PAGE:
Let's face it, you're so close to your brand that you may miss some amazing content opportunities... but relax... here's how you will never miss anything ever again. Just remember 'everything is content'. Whether you're a B2B or B2C, the stuff you do, the hallways you walk, the people you work with, the emotions you feel, the challenges you face are ALL RELATE-ABLE BY SOMEONE. Sorry for yelling. Tell those stories. Snap a photo, write a blog entry, take a video. I promise you, great content opportunities completely surround you at this very moment. The skill - which can be taught - is to recognize that everything is content and content is all around you.

As a life long Marketer I was always searching for that unique thing that would put my brand over the top. It hit me one day that I was surrounded by these things. In fact, the 'things' were endless and limitless, and through technology we can tell every single story we have. We just have to start.

2) Tools In Your Tool Belt

Are you part of a staff of hundreds whose sole purpose is to build content? Didn't think so! It's probably just you, am I right? Okay, maybe you and some others all chipping in to build up your social channels with relevant material. Marketing Mangers and Digital Marketers (like that's two different things now-a-days, right?) joining forces with Social Media Managers and Community Managers all for the greater good. Now, who does what? Core strengths I look for - beyond a person being awesome - are:

  • Social Channel Know How: I know that could mean many different things, but some brand experience is always best for me. Just because you have have a personal FB account does not qualify for anything. Well you may be qualified to be someones' friend, but that's about it. Add Me. lol.).
  • Skill in video creation, editing video, and Photoshop.  
  • The actual equipment to do each of the points in (b)
  • Ability to hold a conversation. I'm not joking.
  • Live the mantra that 'Everything Is Content' and have no fear to capture that content.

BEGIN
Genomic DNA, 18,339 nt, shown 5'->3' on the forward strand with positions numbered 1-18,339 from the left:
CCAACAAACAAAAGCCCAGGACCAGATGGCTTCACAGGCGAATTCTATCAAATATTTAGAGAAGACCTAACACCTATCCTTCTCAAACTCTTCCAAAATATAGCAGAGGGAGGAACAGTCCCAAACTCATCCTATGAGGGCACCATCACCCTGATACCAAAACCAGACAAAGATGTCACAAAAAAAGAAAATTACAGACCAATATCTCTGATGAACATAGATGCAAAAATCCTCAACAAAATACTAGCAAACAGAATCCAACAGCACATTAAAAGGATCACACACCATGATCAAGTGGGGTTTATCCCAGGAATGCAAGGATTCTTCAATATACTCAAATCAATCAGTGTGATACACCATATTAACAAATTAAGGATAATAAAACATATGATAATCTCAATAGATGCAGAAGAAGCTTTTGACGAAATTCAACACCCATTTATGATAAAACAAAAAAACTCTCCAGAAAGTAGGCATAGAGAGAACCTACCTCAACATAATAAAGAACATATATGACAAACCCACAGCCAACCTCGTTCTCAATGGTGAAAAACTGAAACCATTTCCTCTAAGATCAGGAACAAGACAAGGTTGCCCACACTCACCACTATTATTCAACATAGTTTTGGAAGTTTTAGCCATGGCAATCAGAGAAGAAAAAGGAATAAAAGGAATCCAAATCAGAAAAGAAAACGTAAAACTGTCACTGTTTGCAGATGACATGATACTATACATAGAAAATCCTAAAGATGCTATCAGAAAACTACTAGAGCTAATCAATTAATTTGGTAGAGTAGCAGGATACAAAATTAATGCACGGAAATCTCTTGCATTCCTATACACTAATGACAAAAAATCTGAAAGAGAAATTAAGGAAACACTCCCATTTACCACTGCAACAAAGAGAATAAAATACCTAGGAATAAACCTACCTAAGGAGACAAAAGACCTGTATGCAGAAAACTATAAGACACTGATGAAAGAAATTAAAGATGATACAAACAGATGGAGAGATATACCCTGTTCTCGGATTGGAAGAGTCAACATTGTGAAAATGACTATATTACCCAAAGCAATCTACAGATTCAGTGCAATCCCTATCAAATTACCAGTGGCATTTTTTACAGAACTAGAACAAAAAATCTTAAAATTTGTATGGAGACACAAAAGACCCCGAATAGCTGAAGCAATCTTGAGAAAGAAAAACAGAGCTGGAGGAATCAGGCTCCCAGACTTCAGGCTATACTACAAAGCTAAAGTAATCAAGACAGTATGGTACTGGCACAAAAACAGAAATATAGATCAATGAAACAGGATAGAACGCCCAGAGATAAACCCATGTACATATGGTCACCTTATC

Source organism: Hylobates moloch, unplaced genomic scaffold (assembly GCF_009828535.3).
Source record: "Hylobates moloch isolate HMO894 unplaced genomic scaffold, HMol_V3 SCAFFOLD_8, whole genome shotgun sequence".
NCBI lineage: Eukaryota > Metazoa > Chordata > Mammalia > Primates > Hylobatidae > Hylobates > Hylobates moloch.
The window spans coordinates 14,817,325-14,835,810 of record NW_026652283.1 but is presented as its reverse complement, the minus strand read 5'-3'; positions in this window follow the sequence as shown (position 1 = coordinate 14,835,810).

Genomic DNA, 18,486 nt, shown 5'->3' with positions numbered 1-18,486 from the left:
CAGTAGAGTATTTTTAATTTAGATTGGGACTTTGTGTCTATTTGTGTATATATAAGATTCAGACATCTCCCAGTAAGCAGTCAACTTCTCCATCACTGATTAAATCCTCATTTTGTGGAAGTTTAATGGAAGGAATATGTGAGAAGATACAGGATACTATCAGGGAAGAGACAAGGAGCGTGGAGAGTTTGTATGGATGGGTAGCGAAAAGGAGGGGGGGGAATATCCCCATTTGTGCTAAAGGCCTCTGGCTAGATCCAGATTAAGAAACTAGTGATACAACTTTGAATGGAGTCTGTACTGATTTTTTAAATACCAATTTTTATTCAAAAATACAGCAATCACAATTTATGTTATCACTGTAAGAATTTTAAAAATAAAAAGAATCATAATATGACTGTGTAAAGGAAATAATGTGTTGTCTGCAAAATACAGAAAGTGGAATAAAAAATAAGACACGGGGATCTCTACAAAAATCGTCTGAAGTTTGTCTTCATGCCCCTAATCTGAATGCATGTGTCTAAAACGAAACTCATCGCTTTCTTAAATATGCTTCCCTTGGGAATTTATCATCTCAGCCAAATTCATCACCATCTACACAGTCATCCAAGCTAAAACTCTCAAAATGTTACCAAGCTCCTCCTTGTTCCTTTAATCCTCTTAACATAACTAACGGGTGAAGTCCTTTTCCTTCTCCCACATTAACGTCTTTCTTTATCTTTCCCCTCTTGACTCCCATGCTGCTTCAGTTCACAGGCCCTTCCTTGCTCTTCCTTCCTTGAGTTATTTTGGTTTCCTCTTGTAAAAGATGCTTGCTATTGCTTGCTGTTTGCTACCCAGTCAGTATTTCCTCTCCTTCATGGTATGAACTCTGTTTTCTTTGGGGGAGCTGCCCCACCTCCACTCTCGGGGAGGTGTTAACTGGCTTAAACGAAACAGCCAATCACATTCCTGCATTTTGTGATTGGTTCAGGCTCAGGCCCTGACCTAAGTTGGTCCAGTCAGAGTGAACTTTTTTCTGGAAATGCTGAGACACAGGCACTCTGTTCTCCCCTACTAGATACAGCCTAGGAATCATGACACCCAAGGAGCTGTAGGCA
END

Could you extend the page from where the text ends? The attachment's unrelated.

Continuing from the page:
3) Document What Your Competition Doesn't (Or just do it better)

Here's an experiment  Go to your competition's YouTube channel. Probably some cool stuff there. Most companies (if they even have a YouTube channel) put what they would consider the 'gold' up. Most stuff is highly produced, maybe even 'production house' produced. Don't be afraid of stripping it down. (Note: I am not saying you should strip) Customers, fans, clients, employees can live with a shaky video if the content is great. Show your stuff. Show what goes on in your world.  I always like to think of video as a show. Like TV shows, even if it's 30 seconds long. YouTube is just one place. There are many places where you content can live. Is your business in these places? What type of content are you putting there? What type of content is your competition putting there? Something you see everywhere now is "Behind The Scenes" content. Is yours better than theirs?

4) Swing Away!

Hit Homeruns! and Triples, and Doubles, and Singles, and Bunts, and Fouls, and just about everything else. Let's be real... If you try and hit a homerun every single time, you may strike out more than often. But that is totally okay. Not every piece of content is going to get those shares or likes or comments that you're hoping for.  Just be consistent and pay attention to what is getting traction, where it's getting traction, and when it's getting traction. Your content plan should be super easy to build next year. if you pay attention this year.

5) What's Your Plan?

I've always thought that "Awesome Stuff Gets Shared", but that just doesn't cut it in a boardroom. A plan is needed. A long term strategic plan with a tactical and itemized slant is my choice. Did that sound too corporate? Whatevs. But here's the good news: Building a plan should be super simple. Ideas are the easy part; proper execution of ideas is the hard part. Also the beauty of a Content Plan in this day and age is that it can change tomorrow. Technology changes and evolves everyday, so should you and your plan.